"These are heavy-duty, industrial-strength units," Gussler says. "We deliver them on flatbeds or hydraulic tilt trailers. After delivery, the containers can be placed directly on the ground, and don't require setups, stairs or any special blocking, because they sit on the running rails of the Conex box. At most, you might have to place a few concrete blocks at one end to level the structure, then just bleed the lines and it's ready to use."

The 40-foot model comes with four men's toilets, four urinals, one women's toilet and porcelain sinks. A 1,500-gallon freshwater tank and 1,600-gallon waste tank are self-contained inside the unit. Heavy-duty service options include a gang urinal and gang sink made of metal to serve three people at a time. The standard porcelain toilet also can be switched out for a macerating toilet. The pumps are Omnivores, supplied by Liberty Pumps and the poly tanks are supplied by Kentucky Tank of Shepherdsville, Ky.

The 20-foot containerized units provide the same design and amenities with more space dedicated to a women-only area. However, this model contains no interior tanks. Turley explains that, although units of both size can be easily hooked up to direct plumbing, the 20-foot units are often ordered for events where plumbing will be available for the length of the contract.

"We also run into construction jobs at refineries or power plants where there are size restrictions regarding what can be placed on the ground, or inside the project under construction," he says. "In some cases, we might bring exterior tanks at the beginning of the job, and then remove them and switch out service from the tanks to the plumbing, the moment that either water or waste service is established in the new construction."

Gussler notes that the Conex-based restrooms are sometimes purchased outright for permanent installation at power plants.

"Delivering them to the site and hooking them to the existing plumbing proves to be much cheaper for them than actually building a restroom facility from the ground up," Gussler says. "They get a lot of longevity out of these industrial-strength units."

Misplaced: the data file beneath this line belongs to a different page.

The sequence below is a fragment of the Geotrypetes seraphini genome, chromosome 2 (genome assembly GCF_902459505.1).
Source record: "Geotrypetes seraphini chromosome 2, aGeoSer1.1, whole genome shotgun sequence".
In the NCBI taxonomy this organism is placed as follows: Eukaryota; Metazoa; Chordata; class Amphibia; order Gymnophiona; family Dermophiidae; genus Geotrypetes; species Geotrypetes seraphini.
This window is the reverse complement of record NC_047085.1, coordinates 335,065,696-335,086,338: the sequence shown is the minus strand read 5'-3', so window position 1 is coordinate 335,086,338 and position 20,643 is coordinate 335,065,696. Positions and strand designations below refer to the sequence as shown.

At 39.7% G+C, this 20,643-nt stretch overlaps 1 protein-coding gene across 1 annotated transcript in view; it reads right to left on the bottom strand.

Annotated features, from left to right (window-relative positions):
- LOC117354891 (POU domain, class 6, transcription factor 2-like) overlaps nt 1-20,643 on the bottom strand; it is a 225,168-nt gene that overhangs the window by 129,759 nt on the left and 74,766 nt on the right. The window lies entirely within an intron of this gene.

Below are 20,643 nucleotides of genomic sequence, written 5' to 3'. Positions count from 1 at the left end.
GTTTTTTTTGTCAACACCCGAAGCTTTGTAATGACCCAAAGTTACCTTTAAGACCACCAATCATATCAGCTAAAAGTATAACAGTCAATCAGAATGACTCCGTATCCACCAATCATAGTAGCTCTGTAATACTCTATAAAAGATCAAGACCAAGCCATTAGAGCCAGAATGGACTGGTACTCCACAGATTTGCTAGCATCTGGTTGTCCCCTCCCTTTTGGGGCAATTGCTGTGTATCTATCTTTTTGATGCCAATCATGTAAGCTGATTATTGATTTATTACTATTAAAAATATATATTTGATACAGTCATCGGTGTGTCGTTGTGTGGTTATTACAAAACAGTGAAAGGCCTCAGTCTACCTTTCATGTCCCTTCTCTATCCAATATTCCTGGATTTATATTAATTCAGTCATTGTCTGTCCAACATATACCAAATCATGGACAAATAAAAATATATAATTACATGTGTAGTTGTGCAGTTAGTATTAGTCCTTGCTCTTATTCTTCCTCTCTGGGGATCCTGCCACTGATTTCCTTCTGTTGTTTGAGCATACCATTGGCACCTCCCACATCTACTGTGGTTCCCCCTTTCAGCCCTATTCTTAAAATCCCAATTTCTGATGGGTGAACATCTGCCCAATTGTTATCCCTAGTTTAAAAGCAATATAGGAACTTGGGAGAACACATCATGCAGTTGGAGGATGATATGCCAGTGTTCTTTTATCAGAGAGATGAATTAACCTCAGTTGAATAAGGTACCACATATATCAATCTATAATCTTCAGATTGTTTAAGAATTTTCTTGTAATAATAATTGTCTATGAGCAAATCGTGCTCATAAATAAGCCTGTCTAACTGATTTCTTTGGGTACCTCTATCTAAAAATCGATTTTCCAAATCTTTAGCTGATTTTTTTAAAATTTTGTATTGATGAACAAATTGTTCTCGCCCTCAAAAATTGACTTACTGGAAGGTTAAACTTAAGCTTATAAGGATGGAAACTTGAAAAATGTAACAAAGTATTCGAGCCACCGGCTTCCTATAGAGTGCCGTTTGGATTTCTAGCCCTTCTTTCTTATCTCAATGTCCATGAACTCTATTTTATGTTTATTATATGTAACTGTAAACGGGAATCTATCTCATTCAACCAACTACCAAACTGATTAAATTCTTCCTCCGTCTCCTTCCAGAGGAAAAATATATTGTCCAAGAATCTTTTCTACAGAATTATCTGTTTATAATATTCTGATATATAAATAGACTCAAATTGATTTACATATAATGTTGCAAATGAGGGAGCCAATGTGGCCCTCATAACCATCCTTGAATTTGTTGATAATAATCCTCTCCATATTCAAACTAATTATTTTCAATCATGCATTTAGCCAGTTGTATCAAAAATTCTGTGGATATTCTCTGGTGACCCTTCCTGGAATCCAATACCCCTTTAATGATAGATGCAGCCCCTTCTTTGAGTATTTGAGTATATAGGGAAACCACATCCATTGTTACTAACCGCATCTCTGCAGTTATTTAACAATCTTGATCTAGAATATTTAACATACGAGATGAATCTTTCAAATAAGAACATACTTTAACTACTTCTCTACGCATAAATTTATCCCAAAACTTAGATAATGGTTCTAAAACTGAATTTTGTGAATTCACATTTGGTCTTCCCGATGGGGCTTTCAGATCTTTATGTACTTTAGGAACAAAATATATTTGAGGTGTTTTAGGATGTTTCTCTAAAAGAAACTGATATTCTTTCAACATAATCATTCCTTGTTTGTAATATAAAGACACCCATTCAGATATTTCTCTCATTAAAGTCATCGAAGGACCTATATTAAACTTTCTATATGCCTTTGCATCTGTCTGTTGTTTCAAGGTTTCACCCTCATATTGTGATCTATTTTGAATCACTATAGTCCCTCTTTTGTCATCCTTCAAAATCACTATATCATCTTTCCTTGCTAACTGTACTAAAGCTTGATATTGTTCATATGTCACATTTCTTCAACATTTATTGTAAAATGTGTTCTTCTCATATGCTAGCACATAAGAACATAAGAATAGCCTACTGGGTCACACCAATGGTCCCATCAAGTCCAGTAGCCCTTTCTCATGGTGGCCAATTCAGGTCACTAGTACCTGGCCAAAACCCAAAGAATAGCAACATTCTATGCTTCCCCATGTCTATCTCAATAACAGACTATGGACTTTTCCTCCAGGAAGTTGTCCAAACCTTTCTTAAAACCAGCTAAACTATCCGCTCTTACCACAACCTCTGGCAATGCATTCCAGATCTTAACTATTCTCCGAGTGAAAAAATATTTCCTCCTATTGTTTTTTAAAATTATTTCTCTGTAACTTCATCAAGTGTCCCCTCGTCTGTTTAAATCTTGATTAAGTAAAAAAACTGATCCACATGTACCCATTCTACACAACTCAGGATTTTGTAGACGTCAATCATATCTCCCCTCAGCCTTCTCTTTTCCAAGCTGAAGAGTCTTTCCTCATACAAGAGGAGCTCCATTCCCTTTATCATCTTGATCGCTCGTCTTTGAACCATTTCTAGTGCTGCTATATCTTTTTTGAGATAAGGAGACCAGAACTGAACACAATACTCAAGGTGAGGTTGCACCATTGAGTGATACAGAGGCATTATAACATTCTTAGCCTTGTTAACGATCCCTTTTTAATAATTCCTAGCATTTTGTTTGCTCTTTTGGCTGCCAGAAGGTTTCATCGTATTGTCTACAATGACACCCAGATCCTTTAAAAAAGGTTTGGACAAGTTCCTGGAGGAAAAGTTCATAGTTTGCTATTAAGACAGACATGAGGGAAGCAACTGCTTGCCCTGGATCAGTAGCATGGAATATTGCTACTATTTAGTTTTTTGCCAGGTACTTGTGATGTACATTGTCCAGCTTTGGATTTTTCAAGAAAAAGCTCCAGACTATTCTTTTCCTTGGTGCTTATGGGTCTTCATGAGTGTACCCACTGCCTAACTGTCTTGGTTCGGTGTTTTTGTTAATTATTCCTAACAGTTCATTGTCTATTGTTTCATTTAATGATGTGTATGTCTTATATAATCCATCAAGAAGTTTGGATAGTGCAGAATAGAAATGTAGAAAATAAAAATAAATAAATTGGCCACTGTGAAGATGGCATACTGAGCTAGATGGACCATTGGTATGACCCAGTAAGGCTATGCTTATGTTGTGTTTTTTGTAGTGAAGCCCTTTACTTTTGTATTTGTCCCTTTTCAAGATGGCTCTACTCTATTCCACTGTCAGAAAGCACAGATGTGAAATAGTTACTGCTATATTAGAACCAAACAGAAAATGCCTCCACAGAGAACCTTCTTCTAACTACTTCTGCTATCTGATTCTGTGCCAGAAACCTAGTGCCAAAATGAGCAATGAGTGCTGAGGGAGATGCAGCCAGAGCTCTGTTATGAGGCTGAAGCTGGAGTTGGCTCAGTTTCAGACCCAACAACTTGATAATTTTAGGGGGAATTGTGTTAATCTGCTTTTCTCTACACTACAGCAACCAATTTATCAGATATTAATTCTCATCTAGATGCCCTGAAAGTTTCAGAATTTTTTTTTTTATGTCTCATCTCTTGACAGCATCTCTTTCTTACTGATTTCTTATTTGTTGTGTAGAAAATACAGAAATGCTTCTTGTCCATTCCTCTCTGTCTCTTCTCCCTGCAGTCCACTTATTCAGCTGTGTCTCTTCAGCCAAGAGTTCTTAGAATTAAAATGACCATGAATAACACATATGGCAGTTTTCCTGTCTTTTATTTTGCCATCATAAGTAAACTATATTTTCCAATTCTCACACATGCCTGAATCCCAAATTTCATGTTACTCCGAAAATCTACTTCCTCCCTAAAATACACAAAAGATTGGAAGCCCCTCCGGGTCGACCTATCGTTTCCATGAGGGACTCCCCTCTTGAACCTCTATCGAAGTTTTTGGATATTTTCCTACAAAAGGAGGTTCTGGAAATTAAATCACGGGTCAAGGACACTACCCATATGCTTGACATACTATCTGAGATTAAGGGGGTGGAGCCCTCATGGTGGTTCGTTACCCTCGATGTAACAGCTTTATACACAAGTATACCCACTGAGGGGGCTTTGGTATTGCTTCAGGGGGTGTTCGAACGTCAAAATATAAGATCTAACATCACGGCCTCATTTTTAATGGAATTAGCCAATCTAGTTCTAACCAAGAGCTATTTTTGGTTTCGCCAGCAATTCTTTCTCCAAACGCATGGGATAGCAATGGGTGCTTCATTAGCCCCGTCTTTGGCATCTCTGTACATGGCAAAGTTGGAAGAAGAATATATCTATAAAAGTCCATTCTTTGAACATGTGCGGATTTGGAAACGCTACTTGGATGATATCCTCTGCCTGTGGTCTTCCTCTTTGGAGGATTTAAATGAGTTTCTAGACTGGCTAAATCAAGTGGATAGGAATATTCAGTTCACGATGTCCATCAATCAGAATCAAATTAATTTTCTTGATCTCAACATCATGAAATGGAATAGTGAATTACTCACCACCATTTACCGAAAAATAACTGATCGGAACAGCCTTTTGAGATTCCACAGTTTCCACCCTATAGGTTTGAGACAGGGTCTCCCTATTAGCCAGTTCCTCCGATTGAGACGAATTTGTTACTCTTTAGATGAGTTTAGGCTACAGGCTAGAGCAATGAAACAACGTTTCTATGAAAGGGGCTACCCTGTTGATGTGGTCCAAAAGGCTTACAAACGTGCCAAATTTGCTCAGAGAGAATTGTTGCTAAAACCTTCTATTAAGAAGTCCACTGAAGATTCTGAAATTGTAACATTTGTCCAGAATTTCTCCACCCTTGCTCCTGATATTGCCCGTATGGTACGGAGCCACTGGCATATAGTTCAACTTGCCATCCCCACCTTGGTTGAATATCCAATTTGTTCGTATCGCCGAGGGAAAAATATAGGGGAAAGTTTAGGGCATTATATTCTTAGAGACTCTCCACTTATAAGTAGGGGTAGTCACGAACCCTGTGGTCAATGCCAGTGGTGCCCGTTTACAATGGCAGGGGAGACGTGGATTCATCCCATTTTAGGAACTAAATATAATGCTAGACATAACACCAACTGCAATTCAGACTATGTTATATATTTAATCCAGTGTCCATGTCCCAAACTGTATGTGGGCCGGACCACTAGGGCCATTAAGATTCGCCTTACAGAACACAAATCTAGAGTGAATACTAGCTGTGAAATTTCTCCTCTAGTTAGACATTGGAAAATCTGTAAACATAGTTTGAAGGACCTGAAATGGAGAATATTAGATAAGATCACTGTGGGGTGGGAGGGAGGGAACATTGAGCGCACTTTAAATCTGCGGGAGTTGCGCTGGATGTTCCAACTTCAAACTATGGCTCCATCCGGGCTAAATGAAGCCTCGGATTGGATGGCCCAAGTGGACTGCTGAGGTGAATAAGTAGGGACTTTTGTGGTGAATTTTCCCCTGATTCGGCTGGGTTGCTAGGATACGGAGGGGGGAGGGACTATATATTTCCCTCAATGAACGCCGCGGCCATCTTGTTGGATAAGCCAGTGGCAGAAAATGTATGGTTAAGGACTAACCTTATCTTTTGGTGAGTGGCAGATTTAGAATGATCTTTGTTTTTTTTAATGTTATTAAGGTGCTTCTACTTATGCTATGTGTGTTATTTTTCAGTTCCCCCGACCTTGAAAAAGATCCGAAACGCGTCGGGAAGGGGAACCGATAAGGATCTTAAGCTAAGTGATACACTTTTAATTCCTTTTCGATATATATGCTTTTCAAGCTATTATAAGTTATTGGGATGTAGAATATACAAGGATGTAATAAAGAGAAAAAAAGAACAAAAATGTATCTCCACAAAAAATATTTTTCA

SERVICE IS KEY TO SUCCESS

The company prides itself on service. "We maintain a 24-hour servicing schedule to help turn initial contracts into ongoing business relationships," Gussler says.

The majority of the servicing occurs during daytime hours, between 8 a.m. and 3 p.m., but an on-call staff provides after-hours and nighttime service.

JOTS maintains a fleet of 18 vehicles, mostly Internationals. Three pick-ups round out the fleet: two Ford F-250s and a 2500HD Chevrolet Silverado.

"We operate 14 pump trucks with the majority of the tanks built and outfitted by Abernethy Welding & Repair Inc.," Gussler says. "They're almost all 1,100-gallon waste and 400-gallon freshwater splits made of stainless steel, outfitted with pumps by Masport.''

One Peterbilt 330 is fitted with a dedicated 3,500-gallon waste tank, while a Kenworth T800 has a 3,800-gallon waste and 200-gallon water split with a trailer jetter from JETTERS NORTHWEST.

"That jetter takes care of our few smaller jetting contracts, although many of them aren't sewer related," Gussler says. "We might use it to help clean out a chemical plant line, a power plant grease trap or a bulk hauling facility. We offer the service as more of a bonus or perk to our existing clients."

The company thrives on word-of-mouth and offers an extensive website and Facebook presence. A frequently updated blog provides news and photos surrounding special contracts the company has taken on and new additions to the JOTS lineup.

"We get a lot of traffic on our site and a considerable number of emails directly through the site," Turley says. "It's clear to us that some of the clients are reading the blog and are up on our latest news."

Despite its manufacturing operations, JOTS re-cognizes it's a service operation at the core, Gussler says.

"You can provide any sort of rental or specialty restroom unit,'' he says. "But if you don't keep those units serviced and spotless, you won't be asked back next month or next year."